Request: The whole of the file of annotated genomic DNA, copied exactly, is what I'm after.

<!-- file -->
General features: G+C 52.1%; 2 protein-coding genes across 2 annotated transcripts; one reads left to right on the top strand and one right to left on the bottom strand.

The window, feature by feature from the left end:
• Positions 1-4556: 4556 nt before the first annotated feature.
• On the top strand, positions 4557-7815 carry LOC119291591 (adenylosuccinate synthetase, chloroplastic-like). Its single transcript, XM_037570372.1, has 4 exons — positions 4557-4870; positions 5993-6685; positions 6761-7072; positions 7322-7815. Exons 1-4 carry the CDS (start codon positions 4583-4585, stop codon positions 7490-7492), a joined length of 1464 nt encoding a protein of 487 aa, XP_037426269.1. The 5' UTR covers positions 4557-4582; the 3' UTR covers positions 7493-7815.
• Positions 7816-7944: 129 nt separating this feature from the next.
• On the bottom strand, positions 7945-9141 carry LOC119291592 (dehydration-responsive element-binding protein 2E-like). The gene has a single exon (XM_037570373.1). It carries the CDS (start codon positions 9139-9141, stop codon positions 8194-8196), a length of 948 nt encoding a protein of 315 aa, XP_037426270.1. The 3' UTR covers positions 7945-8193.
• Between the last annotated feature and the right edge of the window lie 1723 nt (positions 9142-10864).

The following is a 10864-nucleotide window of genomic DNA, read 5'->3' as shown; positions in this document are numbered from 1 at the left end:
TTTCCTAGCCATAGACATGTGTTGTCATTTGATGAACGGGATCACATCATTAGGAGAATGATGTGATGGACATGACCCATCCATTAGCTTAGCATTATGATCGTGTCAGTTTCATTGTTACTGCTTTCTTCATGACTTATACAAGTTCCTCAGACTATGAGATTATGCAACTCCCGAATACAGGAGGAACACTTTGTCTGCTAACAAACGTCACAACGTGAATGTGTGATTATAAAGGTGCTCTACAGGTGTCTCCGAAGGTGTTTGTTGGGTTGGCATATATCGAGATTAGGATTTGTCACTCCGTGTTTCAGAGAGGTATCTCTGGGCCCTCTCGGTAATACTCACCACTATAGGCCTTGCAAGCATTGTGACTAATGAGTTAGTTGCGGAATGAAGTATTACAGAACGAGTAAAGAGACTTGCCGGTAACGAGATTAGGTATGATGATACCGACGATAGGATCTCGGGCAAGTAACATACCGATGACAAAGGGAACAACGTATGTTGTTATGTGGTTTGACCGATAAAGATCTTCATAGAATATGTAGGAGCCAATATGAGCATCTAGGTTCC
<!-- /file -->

General features: G+C 52.1%; 2 protein-coding genes across 2 annotated transcripts; one reads left to right on the top strand and one right to left on the bottom strand.

The window, feature by feature from the left end:
• Positions 1-4556: 4556 nt before the first annotated feature.
• On the top strand, positions 4557-7815 carry LOC119291591 (adenylosuccinate synthetase, chloroplastic-like). Its single transcript, XM_037570372.1, has 4 exons — positions 4557-4870; positions 5993-6685; positions 6761-7072; positions 7322-7815. Exons 1-4 carry the CDS (start codon positions 4583-4585, stop codon positions 7490-7492), a joined length of 1464 nt encoding a protein of 487 aa, XP_037426269.1. The 5' UTR covers positions 4557-4582; the 3' UTR covers positions 7493-7815.
• Positions 7816-7944: 129 nt separating this feature from the next.
• On the bottom strand, positions 7945-9141 carry LOC119291592 (dehydration-responsive element-binding protein 2E-like). The gene has a single exon (XM_037570373.1). It carries the CDS (start codon positions 9139-9141, stop codon positions 8194-8196), a length of 948 nt encoding a protein of 315 aa, XP_037426270.1. The 3' UTR covers positions 7945-8193.
• Between the last annotated feature and the right edge of the window lie 1723 nt (positions 9142-10864).

The following is a 10864-nucleotide window of genomic DNA, read 5'->3' as shown; positions in this document are numbered from 1 at the left end:
TTTCCTAGCCATAGACATGTGTTGTCATTTGATGAACGGGATCACATCATTAGGAGAATGATGTGATGGACATGACCCATCCATTAGCTTAGCATTATGATCGTGTCAGTTTCATTGTTACTGCTTTCTTCATGACTTATACAAGTTCCTCAGACTATGAGATTATGCAACTCCCGAATACAGGAGGAACACTTTGTCTGCTAACAAACGTCACAACGTGAATGTGTGATTATAAAGGTGCTCTACAGGTGTCTCCGAAGGTGTTTGTTGGGTTGGCATATATCGAGATTAGGATTTGTCACTCCGTGTTTCAGAGAGGTATCTCTGGGCCCTCTCGGTAATACTCACCACTATAGGCCTTGCAAGCATTGTGACTAATGAGTTAGTTGCGGAATGAAGTATTACAGAACGAGTAAAGAGACTTGCCGGTAACGAGATTAGGTATGATGATACCGACGATAGGATCTCGGGCAAGTAACATACCGATGACAAAGGGAACAACGTATGTTGTTATGTGGTTTGACCGATAAAGATCTTCATAGAATATGTAGGAGCCAATATGAGCATCTAGGTTCC